Quote:
Originally Posted by Thudlow Boink
I think the confusion revolves around what constitutes a "pattern."
Does something like 0.1010010001000010000010000001... have a pattern? I'd say it does: once you see what's going on, you can keep writing as many digits of that pattern as you want to. It's certainly not random. But it is an irrational number, because it's not just the same digit or sequence of digits repeating over and over.

This is getting on the right track. It's tough to say anything about irrational numbers in general, because the only thing they have in common is that they're not rational. There are larger classes of real numbers than the rationals that are worth talking about; here are the ones I know of:
 Constructible numbers: These are the numbers on the real line that you can get starting with a straightedge, a compass, and the numbers 0 and 1.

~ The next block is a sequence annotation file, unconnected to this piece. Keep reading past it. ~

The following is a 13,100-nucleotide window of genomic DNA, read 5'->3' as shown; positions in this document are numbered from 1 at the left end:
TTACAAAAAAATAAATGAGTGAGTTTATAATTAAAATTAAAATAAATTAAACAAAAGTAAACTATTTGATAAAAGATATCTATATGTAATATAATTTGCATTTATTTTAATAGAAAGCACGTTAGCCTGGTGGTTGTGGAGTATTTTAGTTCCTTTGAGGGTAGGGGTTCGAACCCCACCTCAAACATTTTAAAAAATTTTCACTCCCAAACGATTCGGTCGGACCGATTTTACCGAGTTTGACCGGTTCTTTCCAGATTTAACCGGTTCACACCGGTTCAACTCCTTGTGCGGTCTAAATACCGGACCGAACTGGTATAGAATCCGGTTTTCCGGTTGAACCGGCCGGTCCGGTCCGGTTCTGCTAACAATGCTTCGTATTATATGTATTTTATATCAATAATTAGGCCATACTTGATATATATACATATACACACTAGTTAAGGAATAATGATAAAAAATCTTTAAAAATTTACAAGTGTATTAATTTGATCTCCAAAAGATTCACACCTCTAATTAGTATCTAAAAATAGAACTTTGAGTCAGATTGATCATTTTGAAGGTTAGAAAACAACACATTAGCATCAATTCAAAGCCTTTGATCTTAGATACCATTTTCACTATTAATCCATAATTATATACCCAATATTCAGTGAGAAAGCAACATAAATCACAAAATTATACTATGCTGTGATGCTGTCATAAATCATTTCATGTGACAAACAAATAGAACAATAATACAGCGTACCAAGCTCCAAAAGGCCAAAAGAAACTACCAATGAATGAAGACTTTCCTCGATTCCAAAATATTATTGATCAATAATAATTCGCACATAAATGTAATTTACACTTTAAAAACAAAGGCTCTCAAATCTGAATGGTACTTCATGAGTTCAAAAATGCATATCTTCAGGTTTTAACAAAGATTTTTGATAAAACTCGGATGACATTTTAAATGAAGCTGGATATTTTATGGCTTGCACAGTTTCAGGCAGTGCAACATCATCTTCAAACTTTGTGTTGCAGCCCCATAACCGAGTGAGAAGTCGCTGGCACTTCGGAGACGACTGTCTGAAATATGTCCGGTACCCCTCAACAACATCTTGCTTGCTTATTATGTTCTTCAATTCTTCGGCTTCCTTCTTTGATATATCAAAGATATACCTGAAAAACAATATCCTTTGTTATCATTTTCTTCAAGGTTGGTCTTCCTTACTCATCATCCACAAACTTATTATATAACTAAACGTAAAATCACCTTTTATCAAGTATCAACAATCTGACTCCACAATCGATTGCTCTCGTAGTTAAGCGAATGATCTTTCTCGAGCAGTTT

Algebraic numbers: A number a is algebraic if there's some polynomial P(x) with integer coefficients such that P(a) = 0. For instance, 2^{1/3} is algebraic because if you plug it into P(x) = x^{3}  2, you get 0.
 Computable numbers: If you can write a computer program that takes no input and outputs a number r, r is said to be computable.
 Definable numbers: x is a definable number if there's some wellformed formula of first order logic that exactly specifies the value of x.
Each category contains the one above it (and every rational is constructible), but you're adding new numbers at each step. For instance, 2
^{1/2} is constructible but irrational; 2
^{1/3} is algebraic but not constructible;
p is computable but not algebraic; and Chaitin's constant is definable but not computable. It's a little tough to give examples of nondefinable numbers in a finite amount of space, but they're out there. In fact, the set of definable real numbers has Lebesgue measure 0 (as it's a countable set), so in a very real sense almost every real number is not definable.